Unfortunately, GHC with the -cpp flag doesn’t support this stringize operator so you have to run the C pre-processor on the file first as part of your build process before feeding it to GHC, or use the -F flag with a wrapper script.
Showing the data being passed down the channel obviously forces the data, which may potentially affect the behaviour. Whether you show the data in the trace can be turned on and off — and you can also supply a custom function to show your data if, for example, you are passing around infinite lists (you could just print the first three items). I’ve tried to give the gist here rather than all the details, but the CHP documentation explains the different ways you can record a channel communication in a trace.
I will present this example at the fringe session at the CPA 2009 conference this evening here in Eindhoven. If anyone is interested, last year’s paper on tracing is available in my list of publications, with this year’s publication to be added shortly.
In previous posts, I have explained the sort pump and a way to generate prime numbers. It would be good to get some assurance that those programs work correctly; we need to test them. The newest release of CHP (v1.4.0, released yesterday) contains a new Control.Concurrent.CHP.Test module that will help, and this post will explain how to use it.
Probably the most well-known Haskell testing framework is QuickCheck. QuickCheck takes a property for the output of a function. It then generates random inputs, feeding them to the function and checks that the property holds on the output. QuickCheck is a very good fit for testing our sort pump: our inputs can be lists of integers, and the property of the output is that it should be sorted.
An alternative approach to testing is to use something like HUnit which runs a specific prescribed test. HUnit is a good fit for our primes pipeline: we want to test that the numbers coming out are the prime numbers.
We will start by using QuickCheck to test the sort pump. QuickCheck version 1 only supported testing pure functions, which is not enough to test our concurrent programs. Thankfully, QuickCheck 2 supports testing monadic functions (even if the documentation is lacking), so we can use that via the new CHP function: propCHPInOut. As the documentation for the function says:
propCHPInOut :: Show a => (a -> b -> Bool) -> (Chanin a -> Chanout b -> CHP ()) -> Gen a -> Property
The first parameter is a pure function that takes both the input to the process and the output the process gave back, and indicates whether this is okay (True = test pass, False = test fail). The second parameter is the process to test, and the third parameter is the thing to use to generate the inputs (passing ‘arbitrary’ is the simplest thing to do).
The first parameter is straightforward — the output should be a sorted version of the input. The second parameter is the sort pump process. The third parameter could just be ‘arbitrary’, the default generator for lists of Ints, but it would be nice to make sure that the list is likely to contain duplicate entries, so we supply a customised generator:
test :: IO () test = quickCheck $ propCHPInOut (\input output -> output == sort input) sorterGrow gen where gen = do len <- elements [0..30] replicateM len $ elements [(-5)..5]
That is the complete code for testing our sort pump — and it passes. The propCHPInOut function (and its HUnit equivalent) is very useful for testing these single-input single-output stateless processes.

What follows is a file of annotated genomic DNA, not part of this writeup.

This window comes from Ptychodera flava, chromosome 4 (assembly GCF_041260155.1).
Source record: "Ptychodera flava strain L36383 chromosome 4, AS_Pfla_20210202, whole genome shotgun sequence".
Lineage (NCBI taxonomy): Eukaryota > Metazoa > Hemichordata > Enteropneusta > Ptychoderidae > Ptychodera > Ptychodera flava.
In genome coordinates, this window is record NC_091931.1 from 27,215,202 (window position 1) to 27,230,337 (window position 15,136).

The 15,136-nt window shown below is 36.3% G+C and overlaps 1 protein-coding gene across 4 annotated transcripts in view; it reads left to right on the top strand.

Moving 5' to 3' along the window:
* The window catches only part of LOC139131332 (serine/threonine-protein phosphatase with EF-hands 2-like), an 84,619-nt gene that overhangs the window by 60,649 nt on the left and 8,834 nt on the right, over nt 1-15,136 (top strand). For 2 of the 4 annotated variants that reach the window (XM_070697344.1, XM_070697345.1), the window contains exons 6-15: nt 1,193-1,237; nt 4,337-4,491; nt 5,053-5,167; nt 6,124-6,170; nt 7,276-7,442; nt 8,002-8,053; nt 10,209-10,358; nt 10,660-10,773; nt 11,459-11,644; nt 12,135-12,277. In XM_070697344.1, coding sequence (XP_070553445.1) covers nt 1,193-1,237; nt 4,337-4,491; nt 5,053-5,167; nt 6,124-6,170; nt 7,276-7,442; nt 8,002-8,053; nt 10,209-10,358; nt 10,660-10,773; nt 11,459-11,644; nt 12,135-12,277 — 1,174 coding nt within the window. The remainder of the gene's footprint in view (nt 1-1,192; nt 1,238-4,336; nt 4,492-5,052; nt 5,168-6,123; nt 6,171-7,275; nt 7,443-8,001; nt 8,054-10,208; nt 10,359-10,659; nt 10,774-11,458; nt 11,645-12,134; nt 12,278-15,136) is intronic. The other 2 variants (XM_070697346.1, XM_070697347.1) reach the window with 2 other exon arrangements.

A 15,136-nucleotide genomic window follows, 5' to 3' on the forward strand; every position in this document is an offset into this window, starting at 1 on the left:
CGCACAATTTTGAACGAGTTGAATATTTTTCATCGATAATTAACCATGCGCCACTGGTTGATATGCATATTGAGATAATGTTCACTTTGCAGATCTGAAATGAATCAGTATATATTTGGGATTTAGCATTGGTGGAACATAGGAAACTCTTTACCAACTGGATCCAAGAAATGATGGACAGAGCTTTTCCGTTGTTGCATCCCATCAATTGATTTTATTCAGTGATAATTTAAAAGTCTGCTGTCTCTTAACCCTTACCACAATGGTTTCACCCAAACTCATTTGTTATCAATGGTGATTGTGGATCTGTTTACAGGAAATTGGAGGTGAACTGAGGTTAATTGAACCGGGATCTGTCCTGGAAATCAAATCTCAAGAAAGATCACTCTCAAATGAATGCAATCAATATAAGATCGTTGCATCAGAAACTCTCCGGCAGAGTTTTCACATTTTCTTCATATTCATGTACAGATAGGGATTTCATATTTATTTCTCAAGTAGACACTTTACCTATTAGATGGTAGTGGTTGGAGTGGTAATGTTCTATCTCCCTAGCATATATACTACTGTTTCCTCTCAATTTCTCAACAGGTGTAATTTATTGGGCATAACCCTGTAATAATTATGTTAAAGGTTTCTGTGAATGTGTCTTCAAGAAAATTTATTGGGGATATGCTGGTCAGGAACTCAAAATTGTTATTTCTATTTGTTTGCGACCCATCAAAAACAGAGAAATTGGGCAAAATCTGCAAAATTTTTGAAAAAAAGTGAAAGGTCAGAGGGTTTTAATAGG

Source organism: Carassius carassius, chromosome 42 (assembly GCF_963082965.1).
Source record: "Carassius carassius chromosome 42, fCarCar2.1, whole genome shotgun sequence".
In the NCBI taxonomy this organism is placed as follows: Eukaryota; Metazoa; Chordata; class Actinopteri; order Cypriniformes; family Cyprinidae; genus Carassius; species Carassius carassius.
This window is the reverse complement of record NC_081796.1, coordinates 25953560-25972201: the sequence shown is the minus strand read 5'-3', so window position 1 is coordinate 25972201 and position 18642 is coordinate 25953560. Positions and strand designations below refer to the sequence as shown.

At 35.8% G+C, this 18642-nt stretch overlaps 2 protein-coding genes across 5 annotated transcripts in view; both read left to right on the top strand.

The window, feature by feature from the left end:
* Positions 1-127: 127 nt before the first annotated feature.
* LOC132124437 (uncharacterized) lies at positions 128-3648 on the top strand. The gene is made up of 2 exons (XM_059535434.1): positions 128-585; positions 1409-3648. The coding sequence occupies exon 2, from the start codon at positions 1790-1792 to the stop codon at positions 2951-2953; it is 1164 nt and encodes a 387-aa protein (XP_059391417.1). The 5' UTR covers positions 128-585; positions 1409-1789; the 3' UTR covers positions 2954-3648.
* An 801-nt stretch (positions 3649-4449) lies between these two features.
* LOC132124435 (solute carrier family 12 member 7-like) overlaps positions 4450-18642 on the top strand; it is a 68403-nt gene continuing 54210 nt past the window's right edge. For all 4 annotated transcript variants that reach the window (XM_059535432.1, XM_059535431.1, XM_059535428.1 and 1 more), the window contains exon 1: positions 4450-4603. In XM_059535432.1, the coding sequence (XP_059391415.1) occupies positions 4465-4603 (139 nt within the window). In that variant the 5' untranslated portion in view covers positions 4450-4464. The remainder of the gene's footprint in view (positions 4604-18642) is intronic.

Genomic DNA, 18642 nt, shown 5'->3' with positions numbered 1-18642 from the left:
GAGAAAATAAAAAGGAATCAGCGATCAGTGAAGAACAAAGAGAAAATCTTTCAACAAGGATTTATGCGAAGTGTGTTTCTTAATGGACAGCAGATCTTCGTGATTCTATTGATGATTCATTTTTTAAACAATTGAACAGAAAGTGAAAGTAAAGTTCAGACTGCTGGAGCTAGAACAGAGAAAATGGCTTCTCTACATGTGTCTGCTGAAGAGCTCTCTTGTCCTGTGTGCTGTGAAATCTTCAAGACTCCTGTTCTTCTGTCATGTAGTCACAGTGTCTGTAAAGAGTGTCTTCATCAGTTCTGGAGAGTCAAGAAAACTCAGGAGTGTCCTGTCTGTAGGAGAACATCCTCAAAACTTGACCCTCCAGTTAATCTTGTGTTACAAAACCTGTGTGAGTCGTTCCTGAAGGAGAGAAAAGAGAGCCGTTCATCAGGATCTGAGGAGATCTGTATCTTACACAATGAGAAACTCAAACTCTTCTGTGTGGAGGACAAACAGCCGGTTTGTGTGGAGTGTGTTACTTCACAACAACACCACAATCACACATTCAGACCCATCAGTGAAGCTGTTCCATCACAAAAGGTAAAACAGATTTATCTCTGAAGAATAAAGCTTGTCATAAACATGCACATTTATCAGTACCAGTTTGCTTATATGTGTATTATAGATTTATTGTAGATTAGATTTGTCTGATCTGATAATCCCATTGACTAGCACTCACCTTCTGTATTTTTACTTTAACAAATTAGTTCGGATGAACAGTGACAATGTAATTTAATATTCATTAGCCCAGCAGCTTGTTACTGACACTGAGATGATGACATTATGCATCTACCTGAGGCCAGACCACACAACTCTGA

The primes pipeline is different as it has no input — it is a generator that just produces output. So we will instead use the more general testCHP function that works with HUnit. testCHP takes an item of CHP Bool and turns it into an HUnit test, so we have to do all the heavy lifting in producing that Bool that represents test success or failure. (In future it might be nice to provide support for HUnit asserts in a CHP program, interfacing nicely with the poison mechanism, but that’s not implemented just yet.) The key thing to be careful about is that if your process exits with poison, that is automatically counted as a test failure. So you need to make sure that if the test passes, it shuts down without passing on the poison — for this we can use onPoisonTrap rather than onPoisonRethrow:
test :: IO () test = do runTestTT $ testCHP $ do c <- oneToOneChannel liftM snd $ (primes (writer c) `onPoisonTrap` return ()) <||> (do ps <- replicateM 200 $ readChannel (reader c) poison (reader c) return $ ps == take 200 funcPrimes ) return () where funcPrimes = sieve [2..] sieve (p : xs) = p : sieve [x | x <- xs, x `mod` p > 0]
This code creates a channel to communicate on, and passes the primes process one end of it. Note that any poison thrown by the primes process will be trapped rather than passed on. At the other end of the channel, we read the first 200 numbers then poison the channel, before checking that these are indeed the first 200 primes (which we generate with the classic functional algorithm). If the primes process unexpectedly poisons the channel, the poison from the second part of the parallel composition will propagate to the top-level and thus fail the test — we don’t need any extra code to check if primes misbehaves by arbitrarily poisoning the channel.
This second test is an example that builds up and tears down the whole infrastructure with our own code, but it still is not too long. Just as with pure functions, QuickCheck is useful for testing random inputs to processes, whereas HUnit is useful for specific tests. It would also be nice to get Lazy SmallCheck working with CHP, but because of the way it throws errors for test failures it may be more difficult (and I haven’t checked if it can do monadic tests). These examples have worked with processes that do not carry any particular state — in future I hope to return to look at testing processes that do keep some state over time.